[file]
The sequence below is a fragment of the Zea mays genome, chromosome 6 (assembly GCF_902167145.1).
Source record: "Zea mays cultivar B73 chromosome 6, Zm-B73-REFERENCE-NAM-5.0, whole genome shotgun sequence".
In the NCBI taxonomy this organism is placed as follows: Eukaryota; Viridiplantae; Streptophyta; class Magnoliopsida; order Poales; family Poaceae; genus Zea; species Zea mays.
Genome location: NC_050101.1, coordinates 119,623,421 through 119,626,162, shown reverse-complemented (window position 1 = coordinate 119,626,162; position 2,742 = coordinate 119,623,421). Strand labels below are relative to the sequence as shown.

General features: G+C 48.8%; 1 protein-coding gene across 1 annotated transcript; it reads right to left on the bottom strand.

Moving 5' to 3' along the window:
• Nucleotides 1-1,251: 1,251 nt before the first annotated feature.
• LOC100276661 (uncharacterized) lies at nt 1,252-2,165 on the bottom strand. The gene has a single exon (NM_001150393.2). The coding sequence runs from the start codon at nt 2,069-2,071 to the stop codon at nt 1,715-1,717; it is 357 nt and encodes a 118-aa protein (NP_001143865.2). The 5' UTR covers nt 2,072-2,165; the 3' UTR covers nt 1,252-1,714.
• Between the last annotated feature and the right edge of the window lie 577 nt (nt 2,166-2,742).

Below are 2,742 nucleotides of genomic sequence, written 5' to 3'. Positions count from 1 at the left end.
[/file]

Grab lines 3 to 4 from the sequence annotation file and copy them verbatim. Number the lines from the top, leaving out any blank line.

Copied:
In the NCBI taxonomy this organism is placed as follows: Eukaryota; Viridiplantae; Streptophyta; class Magnoliopsida; order Poales; family Poaceae; genus Zea; species Zea mays.
Genome location: NC_050101.1, coordinates 119,623,421 through 119,626,162, shown reverse-complemented (window position 1 = coordinate 119,626,162; position 2,742 = coordinate 119,623,421). Strand labels below are relative to the sequence as shown.